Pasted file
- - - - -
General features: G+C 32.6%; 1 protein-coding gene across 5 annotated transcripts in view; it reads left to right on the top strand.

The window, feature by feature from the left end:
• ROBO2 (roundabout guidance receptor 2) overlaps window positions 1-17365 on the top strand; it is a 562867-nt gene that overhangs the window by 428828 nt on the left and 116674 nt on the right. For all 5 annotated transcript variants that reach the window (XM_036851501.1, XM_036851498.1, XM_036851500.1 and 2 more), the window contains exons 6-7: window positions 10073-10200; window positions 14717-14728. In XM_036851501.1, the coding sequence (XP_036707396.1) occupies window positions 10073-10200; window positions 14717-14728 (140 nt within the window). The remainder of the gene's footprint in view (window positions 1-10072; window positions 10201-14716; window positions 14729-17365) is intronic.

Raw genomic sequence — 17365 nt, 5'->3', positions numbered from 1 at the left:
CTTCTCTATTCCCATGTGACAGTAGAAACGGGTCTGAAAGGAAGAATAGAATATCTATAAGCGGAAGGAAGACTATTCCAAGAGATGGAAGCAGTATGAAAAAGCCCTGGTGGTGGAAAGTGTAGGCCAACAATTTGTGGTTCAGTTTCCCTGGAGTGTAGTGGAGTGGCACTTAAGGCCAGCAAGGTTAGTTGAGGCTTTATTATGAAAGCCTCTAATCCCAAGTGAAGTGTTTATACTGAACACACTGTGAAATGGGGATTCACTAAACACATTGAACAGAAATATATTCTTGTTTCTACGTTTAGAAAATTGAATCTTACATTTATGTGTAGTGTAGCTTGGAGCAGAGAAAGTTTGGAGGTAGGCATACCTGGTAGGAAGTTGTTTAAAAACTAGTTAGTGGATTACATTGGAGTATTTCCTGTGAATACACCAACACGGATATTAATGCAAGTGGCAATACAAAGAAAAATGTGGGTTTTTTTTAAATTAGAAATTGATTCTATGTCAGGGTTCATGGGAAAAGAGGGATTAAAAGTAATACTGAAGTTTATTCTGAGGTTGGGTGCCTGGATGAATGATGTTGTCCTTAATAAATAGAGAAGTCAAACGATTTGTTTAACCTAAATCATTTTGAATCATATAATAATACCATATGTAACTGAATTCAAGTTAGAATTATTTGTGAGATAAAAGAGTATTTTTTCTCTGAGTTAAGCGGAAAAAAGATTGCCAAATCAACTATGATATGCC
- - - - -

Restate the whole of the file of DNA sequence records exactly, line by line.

General features: G+C 32.6%; 1 protein-coding gene across 5 annotated transcripts in view; it reads left to right on the top strand.

The window, feature by feature from the left end:
• ROBO2 (roundabout guidance receptor 2) overlaps window positions 1-17365 on the top strand; it is a 562867-nt gene that overhangs the window by 428828 nt on the left and 116674 nt on the right. For all 5 annotated transcript variants that reach the window (XM_036851501.1, XM_036851498.1, XM_036851500.1 and 2 more), the window contains exons 6-7: window positions 10073-10200; window positions 14717-14728. In XM_036851501.1, the coding sequence (XP_036707396.1) occupies window positions 10073-10200; window positions 14717-14728 (140 nt within the window). The remainder of the gene's footprint in view (window positions 1-10072; window positions 10201-14716; window positions 14729-17365) is intronic.

Raw genomic sequence — 17365 nt, 5'->3', positions numbered from 1 at the left:
CTTCTCTATTCCCATGTGACAGTAGAAACGGGTCTGAAAGGAAGAATAGAATATCTATAAGCGGAAGGAAGACTATTCCAAGAGATGGAAGCAGTATGAAAAAGCCCTGGTGGTGGAAAGTGTAGGCCAACAATTTGTGGTTCAGTTTCCCTGGAGTGTAGTGGAGTGGCACTTAAGGCCAGCAAGGTTAGTTGAGGCTTTATTATGAAAGCCTCTAATCCCAAGTGAAGTGTTTATACTGAACACACTGTGAAATGGGGATTCACTAAACACATTGAACAGAAATATATTCTTGTTTCTACGTTTAGAAAATTGAATCTTACATTTATGTGTAGTGTAGCTTGGAGCAGAGAAAGTTTGGAGGTAGGCATACCTGGTAGGAAGTTGTTTAAAAACTAGTTAGTGGATTACATTGGAGTATTTCCTGTGAATACACCAACACGGATATTAATGCAAGTGGCAATACAAAGAAAAATGTGGGTTTTTTTTAAATTAGAAATTGATTCTATGTCAGGGTTCATGGGAAAAGAGGGATTAAAAGTAATACTGAAGTTTATTCTGAGGTTGGGTGCCTGGATGAATGATGTTGTCCTTAATAAATAGAGAAGTCAAACGATTTGTTTAACCTAAATCATTTTGAATCATATAATAATACCATATGTAACTGAATTCAAGTTAGAATTATTTGTGAGATAAAAGAGTATTTTTTCTCTGAGTTAAGCGGAAAAAAGATTGCCAAATCAACTATGATATGCC